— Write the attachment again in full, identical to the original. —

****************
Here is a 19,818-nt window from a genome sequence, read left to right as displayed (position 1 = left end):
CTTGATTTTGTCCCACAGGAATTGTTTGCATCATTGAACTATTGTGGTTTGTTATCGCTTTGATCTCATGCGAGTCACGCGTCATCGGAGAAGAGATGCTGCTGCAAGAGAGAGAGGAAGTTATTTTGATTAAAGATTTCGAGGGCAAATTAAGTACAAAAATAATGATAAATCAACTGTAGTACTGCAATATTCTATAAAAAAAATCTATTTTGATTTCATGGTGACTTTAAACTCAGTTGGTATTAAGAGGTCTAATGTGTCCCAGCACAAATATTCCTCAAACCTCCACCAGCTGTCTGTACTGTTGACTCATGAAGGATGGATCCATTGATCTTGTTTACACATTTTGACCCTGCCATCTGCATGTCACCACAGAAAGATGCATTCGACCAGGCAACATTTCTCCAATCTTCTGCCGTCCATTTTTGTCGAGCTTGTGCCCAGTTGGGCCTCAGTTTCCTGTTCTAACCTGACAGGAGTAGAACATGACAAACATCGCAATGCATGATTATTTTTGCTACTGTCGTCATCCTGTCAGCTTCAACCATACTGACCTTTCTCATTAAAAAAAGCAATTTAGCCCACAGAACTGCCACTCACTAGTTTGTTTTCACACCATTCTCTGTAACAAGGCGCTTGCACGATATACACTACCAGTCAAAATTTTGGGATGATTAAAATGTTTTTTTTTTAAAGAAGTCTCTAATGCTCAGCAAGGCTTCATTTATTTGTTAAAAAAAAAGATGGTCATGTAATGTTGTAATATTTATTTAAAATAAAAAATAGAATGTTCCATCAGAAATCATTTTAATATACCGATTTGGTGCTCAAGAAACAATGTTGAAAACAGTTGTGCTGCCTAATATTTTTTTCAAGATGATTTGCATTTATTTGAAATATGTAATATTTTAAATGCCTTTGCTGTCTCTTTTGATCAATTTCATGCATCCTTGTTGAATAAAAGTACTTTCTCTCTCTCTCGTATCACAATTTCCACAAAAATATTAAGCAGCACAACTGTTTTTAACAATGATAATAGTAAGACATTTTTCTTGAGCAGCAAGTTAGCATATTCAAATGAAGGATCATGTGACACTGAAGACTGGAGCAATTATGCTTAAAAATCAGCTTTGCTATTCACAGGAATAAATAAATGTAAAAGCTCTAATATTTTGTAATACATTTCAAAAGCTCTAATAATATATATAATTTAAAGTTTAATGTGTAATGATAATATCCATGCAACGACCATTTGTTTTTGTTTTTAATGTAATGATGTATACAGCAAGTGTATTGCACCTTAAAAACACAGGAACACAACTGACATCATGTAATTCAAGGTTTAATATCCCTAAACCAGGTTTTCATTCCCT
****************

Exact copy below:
Here is a 19,818-nt window from a genome sequence, read left to right as displayed (position 1 = left end):
CTTGATTTTGTCCCACAGGAATTGTTTGCATCATTGAACTATTGTGGTTTGTTATCGCTTTGATCTCATGCGAGTCACGCGTCATCGGAGAAGAGATGCTGCTGCAAGAGAGAGAGGAAGTTATTTTGATTAAAGATTTCGAGGGCAAATTAAGTACAAAAATAATGATAAATCAACTGTAGTACTGCAATATTCTATAAAAAAAATCTATTTTGATTTCATGGTGACTTTAAACTCAGTTGGTATTAAGAGGTCTAATGTGTCCCAGCACAAATATTCCTCAAACCTCCACCAGCTGTCTGTACTGTTGACTCATGAAGGATGGATCCATTGATCTTGTTTACACATTTTGACCCTGCCATCTGCATGTCACCACAGAAAGATGCATTCGACCAGGCAACATTTCTCCAATCTTCTGCCGTCCATTTTTGTCGAGCTTGTGCCCAGTTGGGCCTCAGTTTCCTGTTCTAACCTGACAGGAGTAGAACATGACAAACATCGCAATGCATGATTATTTTTGCTACTGTCGTCATCCTGTCAGCTTCAACCATACTGACCTTTCTCATTAAAAAAAGCAATTTAGCCCACAGAACTGCCACTCACTAGTTTGTTTTCACACCATTCTCTGTAACAAGGCGCTTGCACGATATACACTACCAGTCAAAATTTTGGGATGATTAAAATGTTTTTTTTTTAAAGAAGTCTCTAATGCTCAGCAAGGCTTCATTTATTTGTTAAAAAAAAAGATGGTCATGTAATGTTGTAATATTTATTTAAAATAAAAAATAGAATGTTCCATCAGAAATCATTTTAATATACCGATTTGGTGCTCAAGAAACAATGTTGAAAACAGTTGTGCTGCCTAATATTTTTTTCAAGATGATTTGCATTTATTTGAAATATGTAATATTTTAAATGCCTTTGCTGTCTCTTTTGATCAATTTCATGCATCCTTGTTGAATAAAAGTACTTTCTCTCTCTCTCGTATCACAATTTCCACAAAAATATTAAGCAGCACAACTGTTTTTAACAATGATAATAGTAAGACATTTTTCTTGAGCAGCAAGTTAGCATATTCAAATGAAGGATCATGTGACACTGAAGACTGGAGCAATTATGCTTAAAAATCAGCTTTGCTATTCACAGGAATAAATAAATGTAAAAGCTCTAATATTTTGTAATACATTTCAAAAGCTCTAATAATATATATAATTTAAAGTTTAATGTGTAATGATAATATCCATGCAACGACCATTTGTTTTTGTTTTTAATGTAATGATGTATACAGCAAGTGTATTGCACCTTAAAAACACAGGAACACAACTGACATCATGTAATTCAAGGTTTAATATCCCTAAACCAGGTTTTCATTCCCT